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RIP Jake Phelps

Written by on March 17, 2019

There will never be anyone like Jake Phelps. He loved skateboarding more than anyone I’ve ever met. He dedicated his life to it. Though I would sometimes cross the street to avoid him, I can remember so much of what he said to me. A lot of calls I got from him, from a phone number that was 415-666-something, struck fear in me to answer. But I always walked away from the call telling people quotes from the conversation: “what are you doing still asleep? You better have been up late last night with Jason Dill and the generators.” (The name of my future band if I have one).

That I worked for him and Thrasher for a few years is probably the line in my resume I’m most proud of, the thing I never leave out when asked about my career. Thrasher, the logo, the name is known worldwide. It’s authentic and trusted. It never sold out when it could have, and it changed my life. And a lot of that comes down to Jake. He started in the shipping room. According to lore Phelps went to founding editor Kevin Thatcher’s office after he had ripped out every page of the mag he didn’t like and said, “here’s the magazine.” Kevin said, “if you think you can do better give it a try.”


In some ways Jake wasn’t really the editor when I worked there. He was more like the Glenn O’Brien-coined “editor at large.” If I needed film I’d call Luke Ogden. If I spelled something wrong, Ryan Henry. Michael Burnett was filling most of the magazine with his photos and writing. Jake didn’t even have a computer on his desk. He didn’t have an email address. His voicemail wasn’t set up. He called you and you better not miss it. He held court in his office like some kind of skate Svengali or clairvoyant, telling you who he liked and who he didn’t. Often the statements seemed harsh or wrong and only with time would you look back and think, he was right about that. People always had conspiracies about Thrasher and Jake, and would trade stories and whispers. People would tell me that Jake took away their subscription, or dissed them in a caption. Who is banned? Does Jake pick Skater of the Year or is it voted on?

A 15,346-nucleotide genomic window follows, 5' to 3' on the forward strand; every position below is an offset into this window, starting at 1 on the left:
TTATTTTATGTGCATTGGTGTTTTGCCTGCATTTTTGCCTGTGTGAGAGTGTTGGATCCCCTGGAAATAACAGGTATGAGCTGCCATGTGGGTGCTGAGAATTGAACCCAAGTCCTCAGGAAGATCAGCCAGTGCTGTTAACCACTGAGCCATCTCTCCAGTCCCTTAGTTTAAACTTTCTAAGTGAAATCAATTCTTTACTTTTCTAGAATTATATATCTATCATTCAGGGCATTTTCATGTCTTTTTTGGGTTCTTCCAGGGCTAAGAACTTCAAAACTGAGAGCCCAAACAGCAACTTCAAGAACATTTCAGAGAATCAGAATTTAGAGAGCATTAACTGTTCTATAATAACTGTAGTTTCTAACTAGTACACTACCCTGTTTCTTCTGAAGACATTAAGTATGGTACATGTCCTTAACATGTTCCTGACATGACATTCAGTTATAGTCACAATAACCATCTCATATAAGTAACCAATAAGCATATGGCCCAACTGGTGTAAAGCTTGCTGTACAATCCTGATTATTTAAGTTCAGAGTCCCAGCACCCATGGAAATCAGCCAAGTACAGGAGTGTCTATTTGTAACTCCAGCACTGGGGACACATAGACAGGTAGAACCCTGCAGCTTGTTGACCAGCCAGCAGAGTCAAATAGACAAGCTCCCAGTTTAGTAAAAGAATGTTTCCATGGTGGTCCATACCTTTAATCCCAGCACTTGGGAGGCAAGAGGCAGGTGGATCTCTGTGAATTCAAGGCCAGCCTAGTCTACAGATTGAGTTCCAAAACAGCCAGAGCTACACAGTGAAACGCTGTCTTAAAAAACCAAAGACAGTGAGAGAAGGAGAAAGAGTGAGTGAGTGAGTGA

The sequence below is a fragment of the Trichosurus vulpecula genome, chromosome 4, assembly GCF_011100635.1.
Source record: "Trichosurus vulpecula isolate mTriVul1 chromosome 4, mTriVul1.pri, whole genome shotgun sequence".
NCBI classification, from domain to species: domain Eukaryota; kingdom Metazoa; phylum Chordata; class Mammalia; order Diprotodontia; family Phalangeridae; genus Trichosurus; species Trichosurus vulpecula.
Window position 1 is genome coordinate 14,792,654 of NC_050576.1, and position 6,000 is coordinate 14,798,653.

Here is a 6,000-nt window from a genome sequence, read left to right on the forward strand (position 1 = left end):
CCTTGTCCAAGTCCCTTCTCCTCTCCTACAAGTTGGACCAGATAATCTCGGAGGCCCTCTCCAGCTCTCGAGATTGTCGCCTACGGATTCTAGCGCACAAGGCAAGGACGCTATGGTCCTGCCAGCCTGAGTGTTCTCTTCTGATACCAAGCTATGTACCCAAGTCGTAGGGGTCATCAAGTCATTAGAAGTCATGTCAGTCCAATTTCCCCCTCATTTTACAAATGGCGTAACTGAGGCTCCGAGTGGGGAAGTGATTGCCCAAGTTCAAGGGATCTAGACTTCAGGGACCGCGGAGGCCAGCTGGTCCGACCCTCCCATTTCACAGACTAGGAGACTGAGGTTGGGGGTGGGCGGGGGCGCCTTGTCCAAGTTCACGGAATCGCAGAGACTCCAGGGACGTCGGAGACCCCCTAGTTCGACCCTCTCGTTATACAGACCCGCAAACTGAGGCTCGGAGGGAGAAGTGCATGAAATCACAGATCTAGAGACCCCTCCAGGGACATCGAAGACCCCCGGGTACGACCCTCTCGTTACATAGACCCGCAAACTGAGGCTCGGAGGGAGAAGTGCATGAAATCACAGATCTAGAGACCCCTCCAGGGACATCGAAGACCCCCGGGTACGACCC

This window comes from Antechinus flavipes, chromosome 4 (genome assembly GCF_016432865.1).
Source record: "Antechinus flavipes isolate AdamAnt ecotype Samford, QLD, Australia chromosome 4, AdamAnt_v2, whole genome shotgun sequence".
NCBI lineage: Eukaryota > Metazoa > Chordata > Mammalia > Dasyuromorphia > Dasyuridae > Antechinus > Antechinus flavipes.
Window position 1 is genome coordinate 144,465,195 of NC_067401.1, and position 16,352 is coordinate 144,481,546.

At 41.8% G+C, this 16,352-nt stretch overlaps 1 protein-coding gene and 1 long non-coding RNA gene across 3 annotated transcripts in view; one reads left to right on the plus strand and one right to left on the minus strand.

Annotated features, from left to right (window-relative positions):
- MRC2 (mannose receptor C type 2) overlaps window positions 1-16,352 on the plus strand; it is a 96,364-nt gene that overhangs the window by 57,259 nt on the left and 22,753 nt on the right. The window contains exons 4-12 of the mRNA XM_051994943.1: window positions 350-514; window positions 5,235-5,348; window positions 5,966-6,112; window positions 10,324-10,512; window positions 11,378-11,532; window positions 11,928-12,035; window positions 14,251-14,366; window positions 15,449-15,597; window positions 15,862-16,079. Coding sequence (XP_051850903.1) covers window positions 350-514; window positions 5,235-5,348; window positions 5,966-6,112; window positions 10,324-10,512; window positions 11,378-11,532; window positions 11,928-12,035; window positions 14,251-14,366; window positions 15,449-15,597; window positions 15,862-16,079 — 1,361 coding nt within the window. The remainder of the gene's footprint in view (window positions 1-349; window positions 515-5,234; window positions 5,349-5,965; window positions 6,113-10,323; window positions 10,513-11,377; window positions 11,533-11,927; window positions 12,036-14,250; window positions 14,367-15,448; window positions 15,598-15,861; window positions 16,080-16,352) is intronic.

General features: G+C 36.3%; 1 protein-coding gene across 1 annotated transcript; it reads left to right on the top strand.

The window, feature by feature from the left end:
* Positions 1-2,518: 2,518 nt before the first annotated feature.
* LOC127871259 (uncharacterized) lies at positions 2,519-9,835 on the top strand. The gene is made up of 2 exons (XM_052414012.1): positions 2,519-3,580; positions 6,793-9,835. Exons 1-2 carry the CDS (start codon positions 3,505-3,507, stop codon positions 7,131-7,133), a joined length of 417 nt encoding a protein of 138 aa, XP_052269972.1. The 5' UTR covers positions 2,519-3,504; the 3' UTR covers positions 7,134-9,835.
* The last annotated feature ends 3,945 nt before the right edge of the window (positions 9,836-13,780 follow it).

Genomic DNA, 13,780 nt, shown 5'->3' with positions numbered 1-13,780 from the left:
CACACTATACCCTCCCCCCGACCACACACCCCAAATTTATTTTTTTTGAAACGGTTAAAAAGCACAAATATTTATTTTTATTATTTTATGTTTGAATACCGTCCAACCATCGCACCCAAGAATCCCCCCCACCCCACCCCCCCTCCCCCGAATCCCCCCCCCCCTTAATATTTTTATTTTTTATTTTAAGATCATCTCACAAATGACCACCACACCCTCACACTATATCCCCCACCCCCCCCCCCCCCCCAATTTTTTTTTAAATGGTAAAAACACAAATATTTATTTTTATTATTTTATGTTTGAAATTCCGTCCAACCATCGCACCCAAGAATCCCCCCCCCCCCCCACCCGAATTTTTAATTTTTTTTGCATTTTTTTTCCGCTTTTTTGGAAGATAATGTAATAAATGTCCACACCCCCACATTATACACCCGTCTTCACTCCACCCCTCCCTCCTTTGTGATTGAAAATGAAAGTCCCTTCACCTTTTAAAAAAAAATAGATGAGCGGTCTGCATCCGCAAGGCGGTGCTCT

Skateboarding could have turned into anything. It was a fad for children. It could have been ballet, or a jock sport, or freestyle, slalom, it could have remained a surfing side hobby. We credit people like Tony Alva, Mark Gonzales, Eric Dressen, and Lance Mountain as the ones who influenced what riding a skateboard looks like. And it was people like Craig Stecyk, Glen Friedman, Spike Jonze, Stacey Peralta, and Grant Brittian who showed us what covering, photographing, and talking about skateboarding looks and sounds like. But out of all the writers, photographers, and editors, Jake Phelps had one of the most distinct voices—certainly the loudest.

When I worked on Epicly Later’d I would run through a mental checklist: Will Jake think this is rad?, What does Jake think about skateboarding in the Olympics?, Do I have to roll in? Agree with him or not, Jake is one of those voices that skateboarding is measured by. He’s the guy passing down the lore and the unwritten rules. Now that he’s gone do we all have license just to kook everything? Who’s gonna keep track?

I will admit that eulogizing Jake Phelps is tricky. He was a deeply difficult person. Someone you respect but avoid if you can. Someone who could do and say shitty things to people, an asshole. I’ve heard stories and he’s shocked me many times. But sometimes he would shock me by caring, not just about skateboarding but about me, and tons of other skaters like me.

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